Processing’s noise function is probably how most generative artists first encounter noise. It is straight up Perlin noise, the classic 1985 algorithm. It’s defined for any number of dimensions but let’s just focus on 2D noise for now. You give it an x, y and it gives back a random number 0-1. The key feature of Perlin noise is it’s smooth; two x, y points near each other will have a similar value. Note there’s an implicit scale in Perlin noise; is (100, 100) “near” (0, 0)? Or do you have to go as close as (10, 10) or (1, 1)? This scale factor is not very interesting but you do want to dial in a scale that has features of the size you want. Perlin noise implementations often provide other tuning like how many octaves to calculate and how much each contributes.

Top: Perlin. Bottom: Simplex. Source

Perlin noise has a problem in that it’s somewhat directional; you can see horizontal and vertical artifacts in the top 4 images above. (Taken from this blog post). The bottom 4 images are similar treatments of OpenSimplex noise. Simplex noise is a different algorithm Ken Perlin made in 2001; see here for an explication. Unfortunately Simplex noise has some worry about a patent (expires January 2022!). So that’s why there’s OpenSimplex: it has similar features but was designed to be avoid the patent. (Patents on math: so stupid.) In addition to being isotropic both kinds of simplex noise are also faster to calculate.

FastNoise is really a collection of different noise functions with an emphasis on fast implementations. Includes Perlin, Simplex, and a bunch of other choices. The project is ambitiously multi-language and has several iterations as the author has supported SIMD first and then rewritten everything as FastNoise 2. Note the author Jordan Peck works on No Man’s Sky, one of the most ambitious procedurally generated videogames out there. It’s full of noise functions.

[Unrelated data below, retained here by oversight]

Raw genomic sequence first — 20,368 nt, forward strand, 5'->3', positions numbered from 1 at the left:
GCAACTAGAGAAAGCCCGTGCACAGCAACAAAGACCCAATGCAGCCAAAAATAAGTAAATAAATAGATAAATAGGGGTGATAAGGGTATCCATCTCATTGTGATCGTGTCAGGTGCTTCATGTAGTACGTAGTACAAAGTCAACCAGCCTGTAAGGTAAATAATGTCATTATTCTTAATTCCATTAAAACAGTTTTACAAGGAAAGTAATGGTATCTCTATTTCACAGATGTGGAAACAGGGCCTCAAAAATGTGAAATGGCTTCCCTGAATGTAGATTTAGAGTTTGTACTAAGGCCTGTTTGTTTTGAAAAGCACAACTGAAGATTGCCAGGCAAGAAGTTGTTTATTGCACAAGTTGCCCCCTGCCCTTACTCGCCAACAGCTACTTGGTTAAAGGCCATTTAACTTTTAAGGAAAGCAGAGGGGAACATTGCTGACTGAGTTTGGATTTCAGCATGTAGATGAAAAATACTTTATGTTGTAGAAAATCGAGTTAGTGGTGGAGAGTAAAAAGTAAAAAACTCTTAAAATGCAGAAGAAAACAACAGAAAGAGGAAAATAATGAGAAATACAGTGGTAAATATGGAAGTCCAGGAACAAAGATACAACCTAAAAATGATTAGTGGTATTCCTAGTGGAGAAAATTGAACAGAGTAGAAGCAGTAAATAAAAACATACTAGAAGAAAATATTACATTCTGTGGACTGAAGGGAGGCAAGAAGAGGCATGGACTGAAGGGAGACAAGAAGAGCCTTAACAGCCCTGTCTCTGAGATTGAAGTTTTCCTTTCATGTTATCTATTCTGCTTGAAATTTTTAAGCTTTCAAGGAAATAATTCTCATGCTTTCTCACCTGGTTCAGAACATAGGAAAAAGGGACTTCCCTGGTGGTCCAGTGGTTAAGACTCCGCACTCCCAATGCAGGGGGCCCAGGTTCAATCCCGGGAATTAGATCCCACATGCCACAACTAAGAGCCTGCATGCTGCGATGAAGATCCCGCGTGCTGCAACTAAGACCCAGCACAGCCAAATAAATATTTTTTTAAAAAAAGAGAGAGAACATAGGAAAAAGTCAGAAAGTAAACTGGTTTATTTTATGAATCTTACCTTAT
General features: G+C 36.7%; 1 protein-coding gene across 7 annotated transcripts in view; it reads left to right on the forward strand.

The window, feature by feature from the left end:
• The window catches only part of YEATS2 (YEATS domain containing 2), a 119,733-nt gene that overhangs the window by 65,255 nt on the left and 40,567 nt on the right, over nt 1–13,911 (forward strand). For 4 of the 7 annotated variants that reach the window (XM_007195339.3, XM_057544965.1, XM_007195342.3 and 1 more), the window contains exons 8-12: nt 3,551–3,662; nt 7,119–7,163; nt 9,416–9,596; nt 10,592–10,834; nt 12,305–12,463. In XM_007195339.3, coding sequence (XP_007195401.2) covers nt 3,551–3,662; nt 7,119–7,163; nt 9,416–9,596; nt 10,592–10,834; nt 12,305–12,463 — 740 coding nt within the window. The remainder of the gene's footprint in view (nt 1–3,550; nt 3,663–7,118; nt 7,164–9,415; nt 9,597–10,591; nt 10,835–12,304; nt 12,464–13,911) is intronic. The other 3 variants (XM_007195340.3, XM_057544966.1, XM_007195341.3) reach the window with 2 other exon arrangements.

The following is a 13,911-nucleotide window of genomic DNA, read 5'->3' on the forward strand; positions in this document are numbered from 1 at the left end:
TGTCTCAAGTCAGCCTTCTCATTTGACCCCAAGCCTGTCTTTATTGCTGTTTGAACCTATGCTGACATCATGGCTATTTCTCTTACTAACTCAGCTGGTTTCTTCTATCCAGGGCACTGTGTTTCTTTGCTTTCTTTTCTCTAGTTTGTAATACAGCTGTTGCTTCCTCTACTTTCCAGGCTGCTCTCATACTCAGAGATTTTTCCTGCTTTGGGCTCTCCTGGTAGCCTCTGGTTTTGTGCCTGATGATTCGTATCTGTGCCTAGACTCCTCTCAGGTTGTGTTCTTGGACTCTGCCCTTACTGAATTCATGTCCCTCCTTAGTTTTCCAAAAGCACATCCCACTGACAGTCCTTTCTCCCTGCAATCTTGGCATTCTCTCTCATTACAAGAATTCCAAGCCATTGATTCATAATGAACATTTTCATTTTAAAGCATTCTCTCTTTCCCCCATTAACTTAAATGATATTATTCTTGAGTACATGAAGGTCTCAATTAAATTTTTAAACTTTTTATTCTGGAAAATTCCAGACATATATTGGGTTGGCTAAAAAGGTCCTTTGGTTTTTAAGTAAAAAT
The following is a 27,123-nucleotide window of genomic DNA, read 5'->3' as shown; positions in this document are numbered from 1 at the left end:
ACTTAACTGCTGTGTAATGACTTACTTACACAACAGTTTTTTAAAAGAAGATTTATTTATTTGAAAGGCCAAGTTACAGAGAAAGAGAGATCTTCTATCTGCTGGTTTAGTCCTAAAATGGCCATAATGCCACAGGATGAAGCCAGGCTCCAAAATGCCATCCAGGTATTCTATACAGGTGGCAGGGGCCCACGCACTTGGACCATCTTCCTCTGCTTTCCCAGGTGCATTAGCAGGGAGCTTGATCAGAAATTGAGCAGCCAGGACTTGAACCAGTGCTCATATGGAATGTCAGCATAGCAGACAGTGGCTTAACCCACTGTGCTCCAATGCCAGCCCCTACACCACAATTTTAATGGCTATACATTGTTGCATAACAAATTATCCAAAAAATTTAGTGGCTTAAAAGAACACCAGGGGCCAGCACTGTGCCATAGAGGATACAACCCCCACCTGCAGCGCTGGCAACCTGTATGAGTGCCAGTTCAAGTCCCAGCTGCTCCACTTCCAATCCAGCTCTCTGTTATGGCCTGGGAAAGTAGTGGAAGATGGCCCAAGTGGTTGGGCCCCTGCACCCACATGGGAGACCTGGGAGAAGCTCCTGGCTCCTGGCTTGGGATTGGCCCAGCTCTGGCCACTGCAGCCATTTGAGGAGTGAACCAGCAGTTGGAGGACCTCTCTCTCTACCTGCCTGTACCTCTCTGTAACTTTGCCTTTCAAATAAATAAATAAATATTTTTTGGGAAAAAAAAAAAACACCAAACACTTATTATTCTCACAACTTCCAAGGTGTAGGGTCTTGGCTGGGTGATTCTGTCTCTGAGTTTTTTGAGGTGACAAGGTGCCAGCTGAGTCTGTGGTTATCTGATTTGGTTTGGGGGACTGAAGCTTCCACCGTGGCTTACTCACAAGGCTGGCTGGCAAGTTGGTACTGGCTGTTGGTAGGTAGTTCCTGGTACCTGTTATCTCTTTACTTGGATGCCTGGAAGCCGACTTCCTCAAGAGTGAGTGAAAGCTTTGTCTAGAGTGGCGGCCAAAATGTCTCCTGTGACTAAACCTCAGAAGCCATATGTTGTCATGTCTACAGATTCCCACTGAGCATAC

There’s a bunch of other noise functions out there too. Worley noise, Fractal noise, Gabor noise… It’s like after Perlin got an Oscar for his noise function everyone wanted their own ;-) There’s also a lot of work in making fast implementations, running on GPUs, etc. I’m getting in the weeds now so I’m just going to look at some simple things to use with Python implementations.

Python implementations

perlin-noise, a basic Python implementation of Perlin noise. Works with any number of dimensions.

OpenSimplex has a nice Python implementation with tests and everything. It defines 2d, 3d, and 4d functions.

noise, a native code implementation of Perlin noise and true Simplex noise. 1-3 dimensions for Perlin, 2-4 for Simplex. Also includes a GLSL implementation for shaders that I did not test. This code is mostly 9 years old! But there’s no reason that should matter for something this simple. Note it has no API support for setting a seed. You can override the entire random integer function though which would let you also control seeding.